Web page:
November 19, 2014
MARK KENNETH MANNO, Plaintiff-Appellee
MOLLY CREECH MANNO, Defendant-Appellant
Appealed from the First Judicial District Court for the Parish of Caddo, Louisiana. Trial Court No. 505159. Honorable Robert Paul Waddell, Judge.
RICHARD LYNN DUCOTE, Counsel for Appellant.
RANDALL R. ROBINSON, Counsel for Appellee.
Before DREW, LOLLEY and PITMAN, JJ.
[49,533 La.App. 2 Cir. 1]
In this child custody proceeding, Molly Creech Manno appeals a judgment of the First Judicial District Court, Parish of Caddo, State of Louisiana, awarding her and her former spouse, Mark Kenneth Manno, joint custody of their minor child and designating her as the domiciliary parent. More specifically, Molly appeals the trial court's decision to exclude evidence, including allegations of sexual abuse which allegedly occurred before the parties entered into a consent judgment on November 27, 2007. For the following reasons, we affirm the trial court's judgment.
Mark Kenneth Manno and Molly Creech Manno were married on May 13, 2000, in Shreveport, Louisiana. One child was born of the marriage, A.W.M., a son, born on November 22, 2002. Litigation between Mark and Molly began on August 9, 2006, when Molly sought a protective order with the Caddo Parish Juvenile Court alleging that Mark sexually abused A.W.M., who was three years old at the time. A protective order was issued against Mark based solely on the allegations, and Dr. John Simoneaux, a forensic psychologist, was appointed by the court to conduct mental health and custody evaluations of all parties involved. The court also appointed an attorney for the child pursuant to La. R.S. 9:345. However, despite the allegations against Mark, Molly filed a motion to dissolve the protective order on January 18, 2007, and a contradictory hearing was held wherein Molly was questioned by the juvenile court regarding the alleged sexual abuse of A.W.M. Based upon that questioning, the juvenile court dismissed the proceedings against Mark, found the dismissal to be free, voluntary, and [49,533 La.App. 2 Cir. 2] without coercion, and deferred all future issues to the First Judicial District Court, where Mark had initiated divorce proceedings against Molly.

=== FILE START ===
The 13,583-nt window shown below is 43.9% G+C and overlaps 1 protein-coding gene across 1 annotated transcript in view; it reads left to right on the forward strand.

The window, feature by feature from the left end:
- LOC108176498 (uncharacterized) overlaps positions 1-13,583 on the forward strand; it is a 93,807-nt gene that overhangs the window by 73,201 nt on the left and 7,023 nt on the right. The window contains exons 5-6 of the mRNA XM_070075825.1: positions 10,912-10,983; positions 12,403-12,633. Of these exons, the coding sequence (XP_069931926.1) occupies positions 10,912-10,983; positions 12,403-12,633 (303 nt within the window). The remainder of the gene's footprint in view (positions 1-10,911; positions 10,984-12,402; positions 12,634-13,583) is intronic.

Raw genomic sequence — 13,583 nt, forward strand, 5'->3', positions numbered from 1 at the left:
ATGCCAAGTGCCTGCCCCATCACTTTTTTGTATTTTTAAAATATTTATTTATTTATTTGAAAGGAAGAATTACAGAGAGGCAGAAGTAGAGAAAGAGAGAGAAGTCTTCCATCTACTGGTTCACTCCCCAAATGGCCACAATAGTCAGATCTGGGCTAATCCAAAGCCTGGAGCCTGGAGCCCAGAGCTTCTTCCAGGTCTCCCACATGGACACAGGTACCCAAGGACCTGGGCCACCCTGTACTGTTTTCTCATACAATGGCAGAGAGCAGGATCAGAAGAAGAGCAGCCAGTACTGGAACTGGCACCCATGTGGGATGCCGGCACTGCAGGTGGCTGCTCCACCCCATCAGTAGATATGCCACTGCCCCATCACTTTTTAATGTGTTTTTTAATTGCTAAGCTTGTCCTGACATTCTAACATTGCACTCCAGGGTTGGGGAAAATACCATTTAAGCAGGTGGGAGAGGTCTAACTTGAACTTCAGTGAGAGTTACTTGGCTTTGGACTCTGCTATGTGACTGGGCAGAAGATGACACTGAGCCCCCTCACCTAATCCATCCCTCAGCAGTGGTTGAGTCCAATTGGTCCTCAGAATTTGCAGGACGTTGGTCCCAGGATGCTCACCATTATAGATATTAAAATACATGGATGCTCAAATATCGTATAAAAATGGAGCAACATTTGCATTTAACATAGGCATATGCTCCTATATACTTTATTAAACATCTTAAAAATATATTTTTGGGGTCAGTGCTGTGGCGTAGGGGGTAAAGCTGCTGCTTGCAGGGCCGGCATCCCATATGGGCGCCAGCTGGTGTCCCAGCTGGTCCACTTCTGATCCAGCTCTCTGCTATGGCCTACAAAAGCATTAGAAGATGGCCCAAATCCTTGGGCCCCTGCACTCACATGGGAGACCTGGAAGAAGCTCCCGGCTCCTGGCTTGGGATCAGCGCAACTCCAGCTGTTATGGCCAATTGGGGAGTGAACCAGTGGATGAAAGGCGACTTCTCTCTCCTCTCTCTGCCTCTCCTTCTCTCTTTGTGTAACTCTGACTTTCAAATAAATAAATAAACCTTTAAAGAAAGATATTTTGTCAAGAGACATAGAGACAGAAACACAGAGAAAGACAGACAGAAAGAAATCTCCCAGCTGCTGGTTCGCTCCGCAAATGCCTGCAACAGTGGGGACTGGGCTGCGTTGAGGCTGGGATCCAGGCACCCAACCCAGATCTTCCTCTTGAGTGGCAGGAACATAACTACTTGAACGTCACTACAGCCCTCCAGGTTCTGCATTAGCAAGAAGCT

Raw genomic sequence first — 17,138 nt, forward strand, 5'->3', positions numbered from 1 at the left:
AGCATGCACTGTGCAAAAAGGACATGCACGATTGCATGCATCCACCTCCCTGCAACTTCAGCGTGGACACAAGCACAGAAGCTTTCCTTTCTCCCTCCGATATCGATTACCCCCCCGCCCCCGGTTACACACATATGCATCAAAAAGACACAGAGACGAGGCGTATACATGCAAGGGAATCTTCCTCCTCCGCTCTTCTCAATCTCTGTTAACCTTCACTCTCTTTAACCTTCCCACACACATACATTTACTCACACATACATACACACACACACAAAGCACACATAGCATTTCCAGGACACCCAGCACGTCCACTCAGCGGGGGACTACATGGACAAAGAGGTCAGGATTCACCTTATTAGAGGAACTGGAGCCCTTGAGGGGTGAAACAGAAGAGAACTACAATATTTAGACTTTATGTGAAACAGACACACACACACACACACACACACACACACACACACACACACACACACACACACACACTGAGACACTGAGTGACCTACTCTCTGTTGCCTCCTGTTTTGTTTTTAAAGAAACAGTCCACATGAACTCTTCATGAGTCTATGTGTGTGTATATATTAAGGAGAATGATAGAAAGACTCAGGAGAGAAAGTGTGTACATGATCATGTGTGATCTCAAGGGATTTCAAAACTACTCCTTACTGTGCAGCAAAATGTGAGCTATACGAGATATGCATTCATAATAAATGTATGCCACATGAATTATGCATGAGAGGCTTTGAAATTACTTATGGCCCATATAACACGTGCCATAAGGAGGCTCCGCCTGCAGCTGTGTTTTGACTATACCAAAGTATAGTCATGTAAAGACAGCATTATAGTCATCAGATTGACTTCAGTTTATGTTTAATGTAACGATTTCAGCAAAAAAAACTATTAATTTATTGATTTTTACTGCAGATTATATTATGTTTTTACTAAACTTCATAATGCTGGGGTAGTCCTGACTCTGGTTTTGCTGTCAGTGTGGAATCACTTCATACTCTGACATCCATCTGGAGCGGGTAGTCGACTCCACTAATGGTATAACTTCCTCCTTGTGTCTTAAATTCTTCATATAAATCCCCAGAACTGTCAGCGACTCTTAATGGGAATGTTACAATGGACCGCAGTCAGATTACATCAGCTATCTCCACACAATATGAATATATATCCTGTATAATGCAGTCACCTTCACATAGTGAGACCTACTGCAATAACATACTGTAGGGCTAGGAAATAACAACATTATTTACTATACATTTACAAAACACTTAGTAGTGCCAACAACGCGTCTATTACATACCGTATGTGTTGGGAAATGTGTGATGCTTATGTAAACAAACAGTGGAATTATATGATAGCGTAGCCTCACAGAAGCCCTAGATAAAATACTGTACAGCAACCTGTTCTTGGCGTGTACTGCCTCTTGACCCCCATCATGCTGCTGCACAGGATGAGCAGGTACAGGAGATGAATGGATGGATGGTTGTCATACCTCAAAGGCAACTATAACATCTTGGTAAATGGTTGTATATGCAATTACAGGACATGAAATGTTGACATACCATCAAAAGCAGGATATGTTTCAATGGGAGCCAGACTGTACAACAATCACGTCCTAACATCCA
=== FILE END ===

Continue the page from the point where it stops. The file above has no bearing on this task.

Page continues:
Incidental to divorce, Mark and Molly appeared before the trial court on November 27, 2007, and on that date entered into
a consent judgment granting joint custody of A.W.M. to both parties, with Molly being named the domiciliary parent (the " consent judgment" ). Mark was awarded visitation, and both parties, along with their attorneys and the child's attorney, signed an eight-page joint custody implementation plan (" JCIP" ) setting forth the particulars of visitation and each party's obligations moving forward.